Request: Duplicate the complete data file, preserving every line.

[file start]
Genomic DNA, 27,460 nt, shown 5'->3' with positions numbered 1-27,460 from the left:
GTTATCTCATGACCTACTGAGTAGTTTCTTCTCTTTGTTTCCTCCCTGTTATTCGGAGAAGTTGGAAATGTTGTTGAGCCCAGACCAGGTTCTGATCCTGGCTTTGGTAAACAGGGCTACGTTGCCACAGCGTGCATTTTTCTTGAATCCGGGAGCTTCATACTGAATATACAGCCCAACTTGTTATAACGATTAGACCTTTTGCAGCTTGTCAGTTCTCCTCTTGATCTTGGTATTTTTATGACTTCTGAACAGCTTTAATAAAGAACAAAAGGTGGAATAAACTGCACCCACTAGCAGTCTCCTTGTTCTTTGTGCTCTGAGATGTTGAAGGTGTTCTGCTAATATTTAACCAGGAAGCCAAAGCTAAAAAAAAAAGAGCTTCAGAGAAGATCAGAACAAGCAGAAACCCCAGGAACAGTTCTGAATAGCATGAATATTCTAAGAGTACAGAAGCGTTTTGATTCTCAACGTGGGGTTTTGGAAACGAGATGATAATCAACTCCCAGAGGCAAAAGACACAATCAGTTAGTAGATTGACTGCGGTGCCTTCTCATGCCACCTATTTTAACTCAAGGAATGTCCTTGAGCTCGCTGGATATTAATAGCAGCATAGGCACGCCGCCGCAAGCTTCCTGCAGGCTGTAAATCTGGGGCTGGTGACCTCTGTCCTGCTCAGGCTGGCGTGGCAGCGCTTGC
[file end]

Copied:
Genomic DNA, 27,460 nt, shown 5'->3' with positions numbered 1-27,460 from the left:
GTTATCTCATGACCTACTGAGTAGTTTCTTCTCTTTGTTTCCTCCCTGTTATTCGGAGAAGTTGGAAATGTTGTTGAGCCCAGACCAGGTTCTGATCCTGGCTTTGGTAAACAGGGCTACGTTGCCACAGCGTGCATTTTTCTTGAATCCGGGAGCTTCATACTGAATATACAGCCCAACTTGTTATAACGATTAGACCTTTTGCAGCTTGTCAGTTCTCCTCTTGATCTTGGTATTTTTATGACTTCTGAACAGCTTTAATAAAGAACAAAAGGTGGAATAAACTGCACCCACTAGCAGTCTCCTTGTTCTTTGTGCTCTGAGATGTTGAAGGTGTTCTGCTAATATTTAACCAGGAAGCCAAAGCTAAAAAAAAAAGAGCTTCAGAGAAGATCAGAACAAGCAGAAACCCCAGGAACAGTTCTGAATAGCATGAATATTCTAAGAGTACAGAAGCGTTTTGATTCTCAACGTGGGGTTTTGGAAACGAGATGATAATCAACTCCCAGAGGCAAAAGACACAATCAGTTAGTAGATTGACTGCGGTGCCTTCTCATGCCACCTATTTTAACTCAAGGAATGTCCTTGAGCTCGCTGGATATTAATAGCAGCATAGGCACGCCGCCGCAAGCTTCCTGCAGGCTGTAAATCTGGGGCTGGTGACCTCTGTCCTGCTCAGGCTGGCGTGGCAGCGCTTGC